Kyin is a 69-year-old retired teacher who lives with her 31-year-old son and 39-year-old daughter-in-law in Yangon, Burma. As a retired teacher since 2010, Kyin receives 140,000 kyat (approx. 140 USD) per month as part of her pension. She now volunteers as a teacher at a monastic school. Both her son and daughter-in-law work for a company. Kyin has another son who was paralysed in a workplace accident. He used to live with Kyin, but when her health deteriorated and she could no longer care for him, he was moved to a social care centre in Yangon. One day, in March 2016, Kyin was teaching at the monastic school, when suddenly she fainted. A medical emergency team then attended to her. When she felt better, a doctor told her that she might have a heart condition and advised her to see a heart specialist. One month after the incident, she went to a cardiologist at North Okkalapa General Hospital. There, she received an X-ray and an echocardiogram (echo). After checking her results, the doctor told her that she has a heart problem and that she can die if she does not receive appropriate treatment. The doctor prescribed her medication for her heart and told her that she will need to receive surgery if her health deteriorates. Six months ago, when Kyin received another echo and the doctor told her that she needs to receive surgery right away. However, her family could not afford to pay for her surgery. Therefore, the doctor said that he would help find them an organization that could help with paying for her surgery and medication. Currently, Kyin is unable to sleep well at night on her back and she needs to sleep propped up. She often feels tired and has shortness of breath.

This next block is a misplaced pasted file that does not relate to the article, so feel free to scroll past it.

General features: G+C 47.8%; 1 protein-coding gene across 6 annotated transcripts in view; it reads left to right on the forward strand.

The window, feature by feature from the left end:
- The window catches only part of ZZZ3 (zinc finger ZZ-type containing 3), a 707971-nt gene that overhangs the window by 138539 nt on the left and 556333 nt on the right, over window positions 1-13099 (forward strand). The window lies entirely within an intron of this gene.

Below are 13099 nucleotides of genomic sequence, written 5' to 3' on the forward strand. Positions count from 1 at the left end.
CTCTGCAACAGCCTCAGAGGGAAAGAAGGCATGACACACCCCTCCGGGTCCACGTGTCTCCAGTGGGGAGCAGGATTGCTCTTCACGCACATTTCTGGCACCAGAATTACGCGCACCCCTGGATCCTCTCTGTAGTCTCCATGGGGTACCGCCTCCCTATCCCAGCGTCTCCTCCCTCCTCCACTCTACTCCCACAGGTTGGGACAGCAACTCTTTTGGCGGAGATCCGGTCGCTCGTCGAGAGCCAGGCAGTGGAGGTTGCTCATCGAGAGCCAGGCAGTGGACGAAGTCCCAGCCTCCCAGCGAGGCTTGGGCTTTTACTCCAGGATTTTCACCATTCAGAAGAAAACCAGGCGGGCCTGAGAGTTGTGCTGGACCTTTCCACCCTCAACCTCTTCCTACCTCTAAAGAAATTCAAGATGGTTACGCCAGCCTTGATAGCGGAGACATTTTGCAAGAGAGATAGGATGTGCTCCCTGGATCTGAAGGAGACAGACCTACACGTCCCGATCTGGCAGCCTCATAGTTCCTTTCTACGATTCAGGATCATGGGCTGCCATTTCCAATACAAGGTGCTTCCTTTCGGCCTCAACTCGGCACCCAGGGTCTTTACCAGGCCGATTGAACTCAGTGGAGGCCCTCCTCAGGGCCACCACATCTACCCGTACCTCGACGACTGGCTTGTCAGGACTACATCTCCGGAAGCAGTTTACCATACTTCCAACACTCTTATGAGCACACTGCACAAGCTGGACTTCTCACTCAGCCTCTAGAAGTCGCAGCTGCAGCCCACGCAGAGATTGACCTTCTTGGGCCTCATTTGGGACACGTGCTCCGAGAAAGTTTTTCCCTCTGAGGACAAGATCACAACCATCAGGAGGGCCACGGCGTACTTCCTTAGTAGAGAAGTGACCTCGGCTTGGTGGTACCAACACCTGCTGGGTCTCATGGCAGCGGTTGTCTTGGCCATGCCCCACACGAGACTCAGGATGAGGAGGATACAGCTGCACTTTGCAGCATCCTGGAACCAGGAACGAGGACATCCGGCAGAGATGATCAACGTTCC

81% funded

81%funded
$1,221raised
$279to go
Linn

Linn is a 24-year-old seventh grader from Burma. She lives with her parents, grandmother, an uncle and three younger sisters in Myawaddy Township, Karen State. Among her family, only her father and her mother work. Her uncle stays home and looks after her grandmother and her youngest sister, while her two other sisters go to school. To support their family, Linn’s parents work as day labourers. About six months ago, while she was studying at school, Linn started to experience dizziness and severe headaches. When she looked at the blackboard and her notebook, she had blurry double vision. However, she did not say anything to the teacher as she is new at the school and she was afraid of the teacher. When her friends found out what was happening to her, they wanted to tell the teacher, but Linn forbid them from doing so. After a month of struggling with this problem, Linn finally told her mother. She had kept it from her as she knew about their financial difficulties and she did not want to become a burden. Linn's parents took her to an eyeglass shop in Myawaddy. There, they examine her eyesight, told Linn that she does not need eyeglasses and urged her to go to Mae Sot Hospital (MSH) in Thailand. Doctors want Linn to undergo a CT scan, a procedure in which x-ray images taken from several angles are combined to produce cross-sectional images of the body. This scan will hopefully help doctors diagnose her condition and formulate an appropriate treatment plan. Our medical partner, Burma Children Medical Fund, is requesting $414 to cover the cost of Linn's CT scan and care, scheduled for September 2nd. As for Linn, she enjoys studying a lot. She said, “English and mathematics are my favorite subjects. I’m also interested in karate as self-defense course and I want to learn it. But, when I have time, I have to help out with household chores. I also have to set aside time to studying.”

50% funded

50%funded
$210raised
$204to go